Sen. Tom Carper joined a bipartisan group of senators in announcing on May 10 the introduction of the PFAS Accountability Act, a bill that would hold federal agencies accountable for addressing contamination for per- and polyfluoroalkyl substances at military bases across the country.
It comes just days after the release of a new report showing that 19 million people in 43 states have been exposed to PFAS-contaminated water.
The PFAS Accountability Act sets clear deadlines and reporting requirements for cleaning up PFAS contamination at federal facilities across the country, including active and decommissioned military bases, and mandates greater transparency. It calls on federal facilities, including military and National Guard installations, to expedite cooperative agreements with states to address PFAS contamination. These agreements commit the federal government to take specific actions and enable states and local communities to be reimbursed for costs incurred to address PFAS contamination. If a cooperative agreement is not reached within a year after a state requests one, the bill requires a federal agency such as the Department of Defense to send a report to Congress explaining the reason for the delay and a projected timeline for completing the agreement. In addition, the bill enables the federal government to issue grants to states, local communities and tribes to take actions to address drinking, ground and surface waters contaminated by PFAS.
On April 25, Carper raised concern regarding the EPA’s draft interim guidance for addressing groundwater contaminated with PFOA and PFOS. This draft guidance failed make clear that DOD has agreed to take action to clean up sites that are contaminated at levels between 70-380 ppt, a commitment DOD had previously objected to making. This guidance was released after Carper, on March 14, encouraged EPA to resist pressure from DOD to severely weaken groundwater cleanup standards for military sites.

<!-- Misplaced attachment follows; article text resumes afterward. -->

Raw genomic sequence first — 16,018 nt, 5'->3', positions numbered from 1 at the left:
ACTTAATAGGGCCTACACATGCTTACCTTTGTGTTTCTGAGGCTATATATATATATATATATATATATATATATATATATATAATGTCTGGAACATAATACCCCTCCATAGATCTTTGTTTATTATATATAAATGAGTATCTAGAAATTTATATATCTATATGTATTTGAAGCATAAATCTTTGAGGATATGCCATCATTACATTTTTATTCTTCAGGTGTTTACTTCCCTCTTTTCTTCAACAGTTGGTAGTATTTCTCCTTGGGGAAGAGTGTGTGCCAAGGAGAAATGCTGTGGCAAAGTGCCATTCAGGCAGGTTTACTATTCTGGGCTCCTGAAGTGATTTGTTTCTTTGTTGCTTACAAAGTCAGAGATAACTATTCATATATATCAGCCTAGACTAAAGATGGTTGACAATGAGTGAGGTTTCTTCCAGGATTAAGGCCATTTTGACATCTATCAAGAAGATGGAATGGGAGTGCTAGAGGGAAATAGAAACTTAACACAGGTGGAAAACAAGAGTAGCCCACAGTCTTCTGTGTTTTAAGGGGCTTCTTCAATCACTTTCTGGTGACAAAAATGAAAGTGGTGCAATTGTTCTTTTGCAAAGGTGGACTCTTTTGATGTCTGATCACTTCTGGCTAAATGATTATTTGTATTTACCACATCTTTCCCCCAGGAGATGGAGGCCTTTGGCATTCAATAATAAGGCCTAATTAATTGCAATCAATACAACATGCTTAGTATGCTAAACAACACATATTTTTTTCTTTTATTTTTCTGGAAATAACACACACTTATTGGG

Full text of the bill can be accessed at bit.ly/2VsMWcf.
“I’ve heard directly from people whose day-to-day lives have been disrupted, first by being made aware of the potential for PFAS contamination in their drinking water, and then by federal agencies’ agonizingly slow response to address it,” said Carper. “I’ve heard directly from local leaders whose communities are footing the bill to address PFAS contamination caused by a federal facility, yet they have no guarantee of reimbursement or recourse from the federal government. I’ve heard enough — it’s time for Congress to step in and ensure these Americans get the protections they need when contamination is suspected or detected in their community.”